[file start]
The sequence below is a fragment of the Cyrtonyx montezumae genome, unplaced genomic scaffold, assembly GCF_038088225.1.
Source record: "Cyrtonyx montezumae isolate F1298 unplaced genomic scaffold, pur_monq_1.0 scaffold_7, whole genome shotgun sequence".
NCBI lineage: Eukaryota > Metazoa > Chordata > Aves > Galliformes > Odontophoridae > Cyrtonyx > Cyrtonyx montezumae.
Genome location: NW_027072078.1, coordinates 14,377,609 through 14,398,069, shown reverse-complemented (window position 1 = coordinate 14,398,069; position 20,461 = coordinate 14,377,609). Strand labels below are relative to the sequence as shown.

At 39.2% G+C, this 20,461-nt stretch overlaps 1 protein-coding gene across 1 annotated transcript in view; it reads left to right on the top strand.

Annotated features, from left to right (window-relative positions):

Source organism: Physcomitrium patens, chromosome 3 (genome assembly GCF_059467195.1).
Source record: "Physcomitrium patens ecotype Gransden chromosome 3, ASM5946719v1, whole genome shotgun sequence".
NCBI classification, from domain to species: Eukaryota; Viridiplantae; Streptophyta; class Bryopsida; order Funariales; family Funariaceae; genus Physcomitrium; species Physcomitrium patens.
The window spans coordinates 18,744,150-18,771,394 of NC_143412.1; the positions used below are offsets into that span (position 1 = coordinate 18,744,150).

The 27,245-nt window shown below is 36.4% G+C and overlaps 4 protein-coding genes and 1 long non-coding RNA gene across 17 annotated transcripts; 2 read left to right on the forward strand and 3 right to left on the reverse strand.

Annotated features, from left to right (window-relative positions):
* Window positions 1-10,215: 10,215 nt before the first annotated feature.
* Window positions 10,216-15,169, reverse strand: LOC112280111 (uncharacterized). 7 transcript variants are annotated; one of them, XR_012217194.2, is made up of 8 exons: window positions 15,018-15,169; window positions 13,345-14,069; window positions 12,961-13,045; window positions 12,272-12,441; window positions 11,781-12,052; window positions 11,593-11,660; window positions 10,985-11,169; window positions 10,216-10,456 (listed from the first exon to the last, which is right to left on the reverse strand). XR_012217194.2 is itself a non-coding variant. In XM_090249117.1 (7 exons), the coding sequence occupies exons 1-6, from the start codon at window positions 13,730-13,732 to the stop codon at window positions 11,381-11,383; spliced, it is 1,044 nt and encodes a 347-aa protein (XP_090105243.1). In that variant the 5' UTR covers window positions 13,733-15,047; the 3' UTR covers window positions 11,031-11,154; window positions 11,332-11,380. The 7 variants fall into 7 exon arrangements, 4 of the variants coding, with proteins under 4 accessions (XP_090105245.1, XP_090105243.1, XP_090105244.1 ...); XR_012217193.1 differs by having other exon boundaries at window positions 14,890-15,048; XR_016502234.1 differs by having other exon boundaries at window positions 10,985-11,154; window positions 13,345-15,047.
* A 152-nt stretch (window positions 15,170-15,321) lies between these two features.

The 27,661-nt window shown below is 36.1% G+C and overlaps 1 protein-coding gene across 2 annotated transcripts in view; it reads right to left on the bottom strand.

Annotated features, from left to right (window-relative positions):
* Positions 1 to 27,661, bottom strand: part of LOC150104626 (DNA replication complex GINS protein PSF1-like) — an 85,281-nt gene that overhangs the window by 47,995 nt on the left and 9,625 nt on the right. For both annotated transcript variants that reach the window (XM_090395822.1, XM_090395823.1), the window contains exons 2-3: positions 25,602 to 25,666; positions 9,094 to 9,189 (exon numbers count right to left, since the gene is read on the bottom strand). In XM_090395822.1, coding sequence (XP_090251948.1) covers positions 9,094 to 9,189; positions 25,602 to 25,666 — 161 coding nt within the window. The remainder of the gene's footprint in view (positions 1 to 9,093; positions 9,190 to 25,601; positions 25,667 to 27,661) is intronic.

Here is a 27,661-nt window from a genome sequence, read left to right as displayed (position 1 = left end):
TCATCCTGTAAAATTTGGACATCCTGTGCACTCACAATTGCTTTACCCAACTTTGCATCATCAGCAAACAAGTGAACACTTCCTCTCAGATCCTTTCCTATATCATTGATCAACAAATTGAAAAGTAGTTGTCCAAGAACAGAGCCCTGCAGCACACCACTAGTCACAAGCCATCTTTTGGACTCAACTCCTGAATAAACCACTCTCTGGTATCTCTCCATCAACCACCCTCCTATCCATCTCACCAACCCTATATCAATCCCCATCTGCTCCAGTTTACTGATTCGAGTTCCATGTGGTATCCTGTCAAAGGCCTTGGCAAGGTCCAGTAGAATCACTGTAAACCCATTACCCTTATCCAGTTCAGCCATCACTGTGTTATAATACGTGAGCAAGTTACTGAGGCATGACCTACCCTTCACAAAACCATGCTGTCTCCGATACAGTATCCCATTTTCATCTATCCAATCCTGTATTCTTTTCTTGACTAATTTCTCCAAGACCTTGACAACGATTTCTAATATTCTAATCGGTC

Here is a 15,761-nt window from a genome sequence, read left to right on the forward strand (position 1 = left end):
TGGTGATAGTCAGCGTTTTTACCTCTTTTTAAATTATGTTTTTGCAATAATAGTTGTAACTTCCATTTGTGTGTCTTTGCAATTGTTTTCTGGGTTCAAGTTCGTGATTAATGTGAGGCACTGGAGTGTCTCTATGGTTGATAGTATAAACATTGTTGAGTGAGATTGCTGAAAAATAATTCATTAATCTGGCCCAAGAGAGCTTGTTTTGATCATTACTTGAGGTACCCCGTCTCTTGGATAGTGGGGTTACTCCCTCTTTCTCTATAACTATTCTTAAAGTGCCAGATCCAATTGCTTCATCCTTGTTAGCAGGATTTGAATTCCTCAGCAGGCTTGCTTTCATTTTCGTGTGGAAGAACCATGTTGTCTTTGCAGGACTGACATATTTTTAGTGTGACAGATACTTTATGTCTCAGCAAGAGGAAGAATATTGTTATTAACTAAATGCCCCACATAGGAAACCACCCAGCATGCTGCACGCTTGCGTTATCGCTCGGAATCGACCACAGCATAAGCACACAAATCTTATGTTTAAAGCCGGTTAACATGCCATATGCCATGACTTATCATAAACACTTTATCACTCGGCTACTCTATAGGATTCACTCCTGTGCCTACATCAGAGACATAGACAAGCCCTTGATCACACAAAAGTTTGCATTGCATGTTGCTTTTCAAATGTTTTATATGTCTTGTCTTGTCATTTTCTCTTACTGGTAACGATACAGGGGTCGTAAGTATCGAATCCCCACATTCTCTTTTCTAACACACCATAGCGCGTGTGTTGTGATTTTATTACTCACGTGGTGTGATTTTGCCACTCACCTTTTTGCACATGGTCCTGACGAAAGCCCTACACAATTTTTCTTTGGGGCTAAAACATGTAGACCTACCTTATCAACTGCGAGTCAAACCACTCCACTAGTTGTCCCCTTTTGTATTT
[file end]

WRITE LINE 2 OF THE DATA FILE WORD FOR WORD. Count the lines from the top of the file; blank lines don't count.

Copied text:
Source record: "Cyrtonyx montezumae isolate F1298 unplaced genomic scaffold, pur_monq_1.0 scaffold_7, whole genome shotgun sequence".